When I met him he arrived on time at the studio commissary; was wearing shoes and an outfit of well-tailored slacks and a sport shirt. For lunch he ordered madrilene consomme topped with caviar and sour cream, was polite almost to a fault, and took pains to describe to us his home which is not in a garage, but over one. He’s been living in these none-too-pretentious digs since he arrived in Hollywood because — and this is a rare motive in Hollywood — he’s comfortable in it. Moreover, he does not drive a Cadillac or sports car, but a Toyota Land Cruiser complete with a bed. It’s because he’s more comfortable in that than in a showcase automobile. And if he’s a bonafide Lothario — well, one look at those broad shoulders, slim waist, and square features, and who can blame him?
As far being “kooky,” he sort of inherited it from his parents — particularly his mom. “She was always very funny when she talked to me about life,” he said. “My mother had a religious background — very church-going and all that. But she was hip — always had been — and had a heck of a time figuring out how to put across a point to me. ‘What I mean, Petey,’ she’d say, ‘is that I don’t think these things are right, you understand, but …’ And then she’d realize she’d gotten herself into a corner and couldn’t get herself out of it. And I’d grin, and then she’d get mad. But she was liberal and understanding, and above all, a good woman.”
Both of them will never forget the day they learned he had grown beyond normal parental control. He was in ninth grade at the time, and one day he decided to “bug” his mom while she was busy in the kitchen. She grabbed a yardstick and swatted him over the shoulders with it. The yardstick broke in half. With this, Peter erupted into hysterical laughter and Mrs. Deuel tried to remain solemn, but couldn’t.
Not that such extremes of control were necessary. The Deuels had reared their three children (two sons and a daughter) with common sense and understanding. “My parents,” reminisced Peter, “are groovy people. They’re parents a guy can talk to — about anything. And they listen. There was never any pushing to force me to do a thing. They always let me take my own road. When I decided to become an actor, there was never a word of objection. If anything, there was encouragement.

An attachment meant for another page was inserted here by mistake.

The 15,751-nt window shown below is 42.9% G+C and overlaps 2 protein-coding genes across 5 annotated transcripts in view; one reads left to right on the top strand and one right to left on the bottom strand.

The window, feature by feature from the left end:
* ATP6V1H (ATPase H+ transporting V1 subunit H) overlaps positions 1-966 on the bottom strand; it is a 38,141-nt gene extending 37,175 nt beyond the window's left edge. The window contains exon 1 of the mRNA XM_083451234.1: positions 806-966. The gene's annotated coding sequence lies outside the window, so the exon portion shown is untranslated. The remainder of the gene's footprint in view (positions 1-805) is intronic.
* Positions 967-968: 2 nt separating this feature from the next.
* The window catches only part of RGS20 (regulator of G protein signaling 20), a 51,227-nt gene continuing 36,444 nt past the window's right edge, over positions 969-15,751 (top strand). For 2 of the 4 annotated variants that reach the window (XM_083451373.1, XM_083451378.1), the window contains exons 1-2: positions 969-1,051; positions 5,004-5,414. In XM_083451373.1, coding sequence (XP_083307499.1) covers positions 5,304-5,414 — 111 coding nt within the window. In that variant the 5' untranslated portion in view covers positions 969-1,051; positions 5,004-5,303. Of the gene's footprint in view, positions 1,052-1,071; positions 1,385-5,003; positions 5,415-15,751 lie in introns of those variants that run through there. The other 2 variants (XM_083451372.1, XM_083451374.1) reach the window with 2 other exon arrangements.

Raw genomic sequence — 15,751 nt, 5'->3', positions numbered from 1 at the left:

“Oh, Dad told me about the difficulties and disappointments and all the unhappy people in this business, and about how long it takes to get started and all that. But then he gave me his best wishes and sent me on my way.
“Maybe it’s because Mom and Dad are young,” he continued. “And they think young. They play golf together and my mother has a ball. Once she opened a women’s shop just for kicks, but after about seven years of it, she found it was running her life. So she sold it. And now she’s out with my dad on the golf course almost every day.
“As for my dad? He gets a kick out of my career. I think I’m doing a lot of things now that he’d have liked to have done when he was younger. I think he gets a vicarious pleasure out of it all.”
After two years with the American Theater Wing and a handful of appearances in New York TV shows, he landed the role as Gidget’s brother-in-law in the show of the same name. Up till now, his life was just a carry over from his college days. “I never applied myself,” he said of those days. “I never learned my lines. I just winged it.”
His success in Love On A Rooftop can be attributed to more than just a role. “Actually,” he explained, “I’m very much like Dave, the architect hero of Love On A Rooftop. He is an idealist, has good taste, likes beautiful things, appreciates art. Dave is a flexible hippy. Sort of like me.
“But,” he added, “in many respects, he’s a nicer person than I am. But then, you never see the mean side of TV characters. What I mean is, you see them angry, but not ugly. And they only get their comeuppance rather than being utterly defeated. Outside of this, I think one of the charms of Love On A Rooftop is that the two characters were realistic. Dave even gets petulant — sarcastic.”